Today, a portion of the brick center field wall from Forbes Field remains standing on the University of Pittsburgh campus in Pittsburgh's Oakland District as a memorial; locally, the wall is usually referred to as "Mazeroski's Wall." Although this is technically not the actual section of wall that Mazeroski's famous home run cleared, a nearby plaque in the sidewalk of Roberto Clemente Drive does mark the spot where the sudden-victory homer cleared the wall. A Little League Softball field dedicated to Mazeroski lies on the other side.
In 1979, Mazeroski was inducted into the National Polish-American Sports Hall of Fame.
In 1987, Mazeroski ran for the Democratic nomination for County Commissioner in his home of Westmoreland County, Pennsylvania but his bid was unsuccessful.
In 1995, Harrison Central High school, located in Cadiz, Ohio had a field donated by Bill which would later be known as "Mazeroski Field"
In 2003, the Ohio Buckeye Local High School in Rayland (which had since absorbed Warren Consolidated) honored him by naming their new baseball field after him, placing a monument behind home plate in recognition.
In 2004, the Ohio Valley Athletic Conference saluted Mazeroski by electing him among the inaugural members of their Hall of Fame, alongside Boston Celtic great John Havlicek and former Olympic wrestler Bobby Douglas.
Mazeroski was recognized by Major League Baseball by being selected to throw out the first pitch of the Home Run Derby that preceded the 2006 All Star Game at Pittsburgh's PNC Park, receiving a long standing ovation. He also was picked to manage the National League during the All-Star Legends and Celebrity Softball Game during the All Star week celebrations there.
In September 2010, a statue of Mazeroski was unveiled outside PNC Park, depicting his famed celebration—running with both arms extended, ball cap in right hand—after his game 7 walk-off home run to win the 1960 Series. Sports Illustrated ranked that home run eighth on its list of the 100 Greatest Moments in Sports History.
Mazeroski was the focus of a staged game-ending triple play as part of a cameo appearance in the 1968 Hollywood hit film The Odd Couple. In the scene, Oscar Madison was distracted from witnessing the play by an annoying phone call from Felix Ungar (immediately after sarcastically predicting to fellow sportswriter Heywood Hale Broun that the Mets still had a chance to win if Mazeroski hit into a triple play). In reality, Mazeroski never suffered such an inglorious moment during his playing days, but according to the Society for American Baseball Research was part of triple plays in both 1966 and 1968 as a fielder.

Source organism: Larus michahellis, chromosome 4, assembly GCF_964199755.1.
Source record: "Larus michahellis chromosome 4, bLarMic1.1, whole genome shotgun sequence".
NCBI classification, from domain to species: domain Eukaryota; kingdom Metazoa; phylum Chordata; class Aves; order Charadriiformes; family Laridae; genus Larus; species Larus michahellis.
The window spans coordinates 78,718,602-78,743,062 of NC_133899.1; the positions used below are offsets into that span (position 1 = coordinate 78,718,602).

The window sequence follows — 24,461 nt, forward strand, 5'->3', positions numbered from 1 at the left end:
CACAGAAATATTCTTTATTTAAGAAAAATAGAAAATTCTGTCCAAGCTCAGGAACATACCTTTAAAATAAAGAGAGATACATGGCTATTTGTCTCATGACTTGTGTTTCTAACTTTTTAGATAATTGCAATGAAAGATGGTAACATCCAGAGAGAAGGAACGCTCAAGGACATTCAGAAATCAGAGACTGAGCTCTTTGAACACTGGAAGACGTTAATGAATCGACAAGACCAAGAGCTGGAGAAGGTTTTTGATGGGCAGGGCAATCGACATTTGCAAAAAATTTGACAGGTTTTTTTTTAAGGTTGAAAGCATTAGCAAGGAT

According to an anecdote recorded at the Internet Movie Database web page on The Odd Couple, the scene was actually filmed just prior to the start of a regular game at Shea Stadium on June 27, 1967. Maz reported that he was given only 10 minutes to get it done:
- They had a guy out there pitching and he was throwing fastballs. I knew I had to hit a liner to the third baseman. It only took two takes. The first pitch, I hit a line drive that went just foul. The second one, I hit a one-hopper right to third. He caught it, stepped on third, threw to second, threw to first, a triple play. Now that took talent!
Jack Fisher was the pitcher for the Mets in that scene.
Life after baseballEdit
Mazeroski serves as special infield instructor for the Pirates in spring training and is retired in Panama City, Florida. He was also in a commercial for FSN Pittsburgh featuring former Pirates first baseman Sean Casey.
His son Darren is a retired junior college baseball coach.
His son Dave is an atmospheric scientist and did not pursue a career in baseball.
He would have been the guest of honor at the first showing in 50 years of the previously-lost television footage of Game 7 of the 1960 World Series, but was unable to attend due to hospitalization.
Mazeroski hosts an annual golf tournament, The Bill Mazeroski Golf Tournament.
- MLB held two All-Star Games from 1959 through 1962
- The Ultimate Walk-Off. si.com archive, retrieved April 7, 2016.
- The Bill James Historical Baseball Abstract, Bill James, Villard Books, New York, 1988
- "Former Point Breeze teen still wonders about lost Mazeroski ball". Pittsburgh Tribune. September 19, 2010. Archived from the original on September 23, 2010. Retrieved September 21, 2010.
- Westcott, Rich (2001). Great home runs of the 20th century. Temple University Press. ISBN 1-56639-858-4.
- "Archived copy". Archived from the original on September 28, 2013. Retrieved 2013-09-28.CS1 maint: Archived copy as title (link)
- IMDB The Odd Couple Trivia Page
- Bill Mazeroski at the Baseball Hall of Fame
- Career statistics and player information from Baseball-Reference, or Fangraphs, or The Baseball Cube
- career highlights Baseball Library
- The Baseball Page
- Bill Mazeroski on IMDb
- The Sporting News' Baseball's 25 Greatest Moments: Maz
- Audio: Mazeroski's home run to win Game 7 of the 1960 World Series
- on YouTube
- Time article about the home run
- "'60 Series film found in Crosby's cellar". FoxSports.com. Associated Press. September 24, 2010. Archived from the original on September 27, 2010. Retrieved September 24, 2010.
| Last hitter of the World Series (Home Run)